Tuesday, 11 November 2014


When the Soviet Union met Italy it was plain that a draw would suit both nations. Despite the handicap of a strangely lopsided line-up and the absence of Barison and Rivera, Italy looked a team capable of getting a 0-0 whenever they liked, which seemed to be most of the time. The ensuing game lived down to expectation, fuelling the prevailing view in County Durham that World Cup football was rubbish. As Michael Williams of the Sunday Telegraph summarised, 'you can see better games at Hartlepool in January'.

Uninspiring and joyless, the only genuine colour in the match was supplied by Yashin's red gloves. Mazzola missed an early chance when through on-on-one with the Black Octopus and then, after 57 tedious minutes, Chislenko swept past an oddly unfocused Faccheti and hammered a left-foot shot beyond Enrico Albertosi and into the Italian net. It was the last meaningful action of a game that matched the weather - dull. The Soviet Union were now through to the quarter-finals, but Italy coach Edmondo Fabbri was under pressure. Then again when was an Italy manager not under pressure, and besides the must win game was against North Korea, the 500-1 outsiders. What was there to worry about?

17,829 fans filed into Ayresome to watch what would tunr out to be one of the biggest shocks in World Cup history. 'We did not think of winning, only of doing our best,' Pak Do-ik would recall. The Italians meanwhile didn't seem to think of much of anything. Assistant coach Ferrucio Valcareggi - who would succeed the ineffectual Fabbri and do rather better - had watched North Korea's previous two matches and reported that they were 'una squadra di Ridolini'  the Italian equivalent of Fred Karno's Army, or the Keystone Cops.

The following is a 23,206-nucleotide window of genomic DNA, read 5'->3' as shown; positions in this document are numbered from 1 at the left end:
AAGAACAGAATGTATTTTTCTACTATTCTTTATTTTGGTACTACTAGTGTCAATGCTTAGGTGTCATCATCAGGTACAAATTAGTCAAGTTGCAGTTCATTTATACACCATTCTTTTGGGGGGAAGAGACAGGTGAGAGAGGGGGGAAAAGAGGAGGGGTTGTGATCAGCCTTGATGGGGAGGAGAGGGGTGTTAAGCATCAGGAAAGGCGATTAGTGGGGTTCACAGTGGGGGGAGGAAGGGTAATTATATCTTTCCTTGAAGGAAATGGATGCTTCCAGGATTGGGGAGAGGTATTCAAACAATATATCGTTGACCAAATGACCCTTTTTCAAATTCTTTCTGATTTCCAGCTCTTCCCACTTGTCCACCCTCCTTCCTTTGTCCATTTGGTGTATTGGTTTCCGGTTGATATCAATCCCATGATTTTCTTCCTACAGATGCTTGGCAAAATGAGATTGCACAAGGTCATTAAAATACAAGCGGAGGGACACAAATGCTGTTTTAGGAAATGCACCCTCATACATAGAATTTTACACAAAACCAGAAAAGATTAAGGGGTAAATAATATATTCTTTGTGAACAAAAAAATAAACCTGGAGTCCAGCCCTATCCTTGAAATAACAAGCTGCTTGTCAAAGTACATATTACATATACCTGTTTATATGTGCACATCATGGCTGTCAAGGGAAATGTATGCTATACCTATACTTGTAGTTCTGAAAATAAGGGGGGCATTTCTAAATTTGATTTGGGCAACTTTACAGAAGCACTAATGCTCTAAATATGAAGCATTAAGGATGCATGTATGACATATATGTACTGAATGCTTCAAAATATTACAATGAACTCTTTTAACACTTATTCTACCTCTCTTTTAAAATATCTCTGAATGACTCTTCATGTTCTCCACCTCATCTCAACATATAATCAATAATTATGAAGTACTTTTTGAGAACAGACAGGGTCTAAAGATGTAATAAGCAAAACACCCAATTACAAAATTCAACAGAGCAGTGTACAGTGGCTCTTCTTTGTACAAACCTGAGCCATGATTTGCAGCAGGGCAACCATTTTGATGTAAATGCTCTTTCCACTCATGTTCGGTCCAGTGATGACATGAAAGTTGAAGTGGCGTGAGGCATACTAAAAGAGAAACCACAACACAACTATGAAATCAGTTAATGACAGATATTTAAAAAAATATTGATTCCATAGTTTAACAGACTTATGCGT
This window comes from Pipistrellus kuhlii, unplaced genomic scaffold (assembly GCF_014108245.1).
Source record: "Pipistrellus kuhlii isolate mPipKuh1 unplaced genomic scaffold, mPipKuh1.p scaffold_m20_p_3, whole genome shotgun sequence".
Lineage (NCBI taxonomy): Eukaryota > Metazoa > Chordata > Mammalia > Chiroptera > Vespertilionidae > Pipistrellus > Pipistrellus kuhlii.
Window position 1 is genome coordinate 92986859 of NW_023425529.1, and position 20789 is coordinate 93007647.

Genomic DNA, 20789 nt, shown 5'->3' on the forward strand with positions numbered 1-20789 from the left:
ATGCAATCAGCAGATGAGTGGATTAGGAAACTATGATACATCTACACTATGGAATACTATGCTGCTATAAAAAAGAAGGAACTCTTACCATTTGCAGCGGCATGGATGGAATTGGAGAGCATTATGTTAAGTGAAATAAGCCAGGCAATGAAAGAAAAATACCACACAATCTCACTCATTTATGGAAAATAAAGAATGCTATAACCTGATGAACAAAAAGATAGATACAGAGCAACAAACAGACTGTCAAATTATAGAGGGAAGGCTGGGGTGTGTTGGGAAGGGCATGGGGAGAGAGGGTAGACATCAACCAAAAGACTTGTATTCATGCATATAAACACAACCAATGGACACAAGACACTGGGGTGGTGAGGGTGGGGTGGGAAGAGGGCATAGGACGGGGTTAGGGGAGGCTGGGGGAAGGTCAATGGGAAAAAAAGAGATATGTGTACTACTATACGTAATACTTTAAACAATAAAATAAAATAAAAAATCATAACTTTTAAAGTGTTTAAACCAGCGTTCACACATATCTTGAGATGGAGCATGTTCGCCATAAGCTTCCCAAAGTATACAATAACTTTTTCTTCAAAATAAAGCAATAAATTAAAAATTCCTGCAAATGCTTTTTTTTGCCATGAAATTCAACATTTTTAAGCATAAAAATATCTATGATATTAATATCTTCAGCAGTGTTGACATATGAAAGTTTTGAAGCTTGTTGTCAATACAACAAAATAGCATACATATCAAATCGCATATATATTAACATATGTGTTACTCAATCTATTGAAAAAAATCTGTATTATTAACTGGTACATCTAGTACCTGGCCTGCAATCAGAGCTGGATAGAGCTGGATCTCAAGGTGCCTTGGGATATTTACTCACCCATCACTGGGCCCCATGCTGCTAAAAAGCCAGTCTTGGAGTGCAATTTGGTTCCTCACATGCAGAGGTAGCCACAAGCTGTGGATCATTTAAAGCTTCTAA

Faced with a team whose speed and stamina had impressed most observers (though plainly not Valcareggi), Fabbri bizarrely opted to pick several of his slowest defensive players, and the Bologna midfielder Giacomo Bulgarelli, who was struggling to shake off the effects of a knee injury suffered against Chile. In the early exchanges Marino Perani missed chances for Italy, but after 30 minutes Bulgarelli made the game's first truly telling action, launching himself into the back of Pak Seung-jin. The North Korean bounced straight back to his feet after the foul, but Bulgarelli lay on the ground writhing in agony, his knee ligaments torn.

Down to ten men (substitutions were still not allowed) against opponents who harried and chased remorselessly, Italy wilted. The Koreans were so ferociously committed that when Hang Bong-jin collided with a corner flag, it snapped in half.

Sensing an upset, the crowd in the Holgate End began to chant 'Korea. Korea'. On the 42nd minute the Italians failed to clear a cross. It was headed back into their penalty area. Pak Do-ik gathered the ball and drilled a low shot past Albertosi. In the second period Italy rallied, but Perani was wasteful again and no equaliser could be found.

Pak Do-ik became a hero on Teesside, his name passed down the generations alongside those of Wilf Mannion, George Hardwick and Brian Clough. The North Korean midfielder was a printer, but the Italian newspapers took to calling him 'the dentist' because of the pain he had inflicted.

Eliminated, humiliated, the Italy squad flew back to Genoa where they were greeted by an angry mob who pelted them with rotten fruit. Fabbri was fired, Francesco Janich, Perani and Barison never played for their country again. Shamed by the display, the Italian FA took drastic steps to address the problem and immediately banned the import of foreign players, scuppering a  £300,000 deal that was to have taken Eusebio to Roma. The ban would remain in place for almost a decade.

While the Italians ducked and recriminated, the North Koreans celebrated. Ubiquitous Middlesbrough director, Charles Amer invited the squad to his opulent home at Normanby Hall and after tea and scones presented each of the visitors with a Winston Churchill crown. That's 25p in the new money.